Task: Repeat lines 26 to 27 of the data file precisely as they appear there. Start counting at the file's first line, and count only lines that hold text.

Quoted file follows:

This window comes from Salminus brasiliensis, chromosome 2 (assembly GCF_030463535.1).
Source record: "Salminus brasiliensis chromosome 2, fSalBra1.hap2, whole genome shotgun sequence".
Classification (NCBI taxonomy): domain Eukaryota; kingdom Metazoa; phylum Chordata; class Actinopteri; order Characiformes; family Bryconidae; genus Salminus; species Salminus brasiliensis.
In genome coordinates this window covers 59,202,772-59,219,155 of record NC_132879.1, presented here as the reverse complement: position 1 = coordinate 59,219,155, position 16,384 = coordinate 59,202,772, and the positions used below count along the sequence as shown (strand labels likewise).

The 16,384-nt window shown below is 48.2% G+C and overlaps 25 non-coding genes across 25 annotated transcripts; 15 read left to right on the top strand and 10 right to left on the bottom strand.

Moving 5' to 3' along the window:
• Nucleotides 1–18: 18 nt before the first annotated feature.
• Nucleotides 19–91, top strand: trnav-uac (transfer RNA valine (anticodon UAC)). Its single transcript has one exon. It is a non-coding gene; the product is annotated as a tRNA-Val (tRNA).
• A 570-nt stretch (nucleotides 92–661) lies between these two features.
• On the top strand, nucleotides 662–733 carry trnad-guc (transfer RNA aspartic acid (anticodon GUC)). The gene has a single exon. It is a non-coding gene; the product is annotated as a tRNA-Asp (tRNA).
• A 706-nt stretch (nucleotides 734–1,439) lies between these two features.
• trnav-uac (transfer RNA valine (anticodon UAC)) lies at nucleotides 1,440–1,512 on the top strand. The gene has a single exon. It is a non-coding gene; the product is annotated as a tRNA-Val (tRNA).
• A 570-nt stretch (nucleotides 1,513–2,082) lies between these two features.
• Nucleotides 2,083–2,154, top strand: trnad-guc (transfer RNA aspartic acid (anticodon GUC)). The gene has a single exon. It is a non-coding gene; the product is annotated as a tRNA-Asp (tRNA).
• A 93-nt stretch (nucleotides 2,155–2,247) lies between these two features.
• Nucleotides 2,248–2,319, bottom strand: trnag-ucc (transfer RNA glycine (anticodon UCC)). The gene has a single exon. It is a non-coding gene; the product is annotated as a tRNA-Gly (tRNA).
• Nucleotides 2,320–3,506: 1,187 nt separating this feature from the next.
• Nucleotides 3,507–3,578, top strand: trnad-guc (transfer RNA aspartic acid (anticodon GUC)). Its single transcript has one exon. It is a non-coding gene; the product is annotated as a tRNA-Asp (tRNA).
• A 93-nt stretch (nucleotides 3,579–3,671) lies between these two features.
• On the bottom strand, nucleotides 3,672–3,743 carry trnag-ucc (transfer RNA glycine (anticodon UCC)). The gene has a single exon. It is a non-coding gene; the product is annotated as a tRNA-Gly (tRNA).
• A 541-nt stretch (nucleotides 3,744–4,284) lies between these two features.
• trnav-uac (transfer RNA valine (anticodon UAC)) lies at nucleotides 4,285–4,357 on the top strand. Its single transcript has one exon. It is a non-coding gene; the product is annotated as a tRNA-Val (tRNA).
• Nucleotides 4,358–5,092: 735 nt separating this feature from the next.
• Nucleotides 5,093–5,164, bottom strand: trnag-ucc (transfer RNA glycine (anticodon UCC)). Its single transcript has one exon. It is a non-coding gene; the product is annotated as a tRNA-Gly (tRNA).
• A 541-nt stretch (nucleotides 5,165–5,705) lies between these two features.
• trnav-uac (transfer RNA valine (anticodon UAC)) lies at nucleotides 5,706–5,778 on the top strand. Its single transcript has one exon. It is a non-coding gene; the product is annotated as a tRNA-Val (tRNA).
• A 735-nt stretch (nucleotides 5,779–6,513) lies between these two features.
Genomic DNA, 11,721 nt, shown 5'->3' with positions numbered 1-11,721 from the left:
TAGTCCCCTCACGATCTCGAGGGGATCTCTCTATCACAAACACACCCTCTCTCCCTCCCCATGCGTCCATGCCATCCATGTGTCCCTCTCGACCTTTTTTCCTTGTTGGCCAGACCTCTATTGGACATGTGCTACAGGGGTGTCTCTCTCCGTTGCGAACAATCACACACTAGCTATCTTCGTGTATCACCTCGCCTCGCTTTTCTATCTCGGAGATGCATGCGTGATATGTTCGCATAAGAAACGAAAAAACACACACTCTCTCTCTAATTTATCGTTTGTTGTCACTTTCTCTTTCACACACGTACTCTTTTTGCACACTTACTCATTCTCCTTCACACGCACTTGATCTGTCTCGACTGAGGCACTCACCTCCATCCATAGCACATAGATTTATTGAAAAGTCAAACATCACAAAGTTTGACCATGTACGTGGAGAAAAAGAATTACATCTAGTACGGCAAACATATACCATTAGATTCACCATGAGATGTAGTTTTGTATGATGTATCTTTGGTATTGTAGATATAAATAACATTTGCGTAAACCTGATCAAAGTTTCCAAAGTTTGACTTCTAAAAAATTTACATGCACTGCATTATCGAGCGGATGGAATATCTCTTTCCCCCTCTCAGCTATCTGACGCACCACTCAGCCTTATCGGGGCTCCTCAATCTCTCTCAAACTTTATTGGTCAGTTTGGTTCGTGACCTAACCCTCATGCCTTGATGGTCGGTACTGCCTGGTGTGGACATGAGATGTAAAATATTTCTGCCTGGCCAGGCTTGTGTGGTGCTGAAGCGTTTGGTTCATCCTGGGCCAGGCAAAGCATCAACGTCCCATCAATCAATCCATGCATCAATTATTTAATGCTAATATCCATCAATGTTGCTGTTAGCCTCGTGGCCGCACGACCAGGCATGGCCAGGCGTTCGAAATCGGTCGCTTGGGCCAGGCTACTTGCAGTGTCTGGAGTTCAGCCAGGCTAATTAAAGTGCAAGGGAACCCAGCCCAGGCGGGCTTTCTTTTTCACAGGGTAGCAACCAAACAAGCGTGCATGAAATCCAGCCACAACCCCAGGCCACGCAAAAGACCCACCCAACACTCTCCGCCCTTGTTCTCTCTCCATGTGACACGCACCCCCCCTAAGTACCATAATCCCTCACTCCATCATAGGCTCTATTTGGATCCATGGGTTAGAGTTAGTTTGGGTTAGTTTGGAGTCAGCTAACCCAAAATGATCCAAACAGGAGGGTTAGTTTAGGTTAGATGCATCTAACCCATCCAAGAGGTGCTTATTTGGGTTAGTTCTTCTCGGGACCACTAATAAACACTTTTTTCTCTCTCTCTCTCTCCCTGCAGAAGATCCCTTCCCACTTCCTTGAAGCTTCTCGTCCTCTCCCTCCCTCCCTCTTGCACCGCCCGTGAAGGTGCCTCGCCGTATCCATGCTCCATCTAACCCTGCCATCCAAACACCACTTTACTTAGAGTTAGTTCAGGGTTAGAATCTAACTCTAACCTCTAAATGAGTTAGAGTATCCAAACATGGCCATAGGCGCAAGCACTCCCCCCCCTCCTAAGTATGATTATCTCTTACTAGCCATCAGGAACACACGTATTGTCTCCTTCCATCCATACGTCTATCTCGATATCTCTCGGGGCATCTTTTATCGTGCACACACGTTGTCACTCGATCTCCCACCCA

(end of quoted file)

• trnav-uac (transfer RNA valine (anticodon UAC)) lies at nucleotides 5,706–5,778 on the top strand. Its single transcript has one exon. It is a non-coding gene; the product is annotated as a tRNA-Val (tRNA).
• A 735-nt stretch (nucleotides 5,779–6,513) lies between these two features.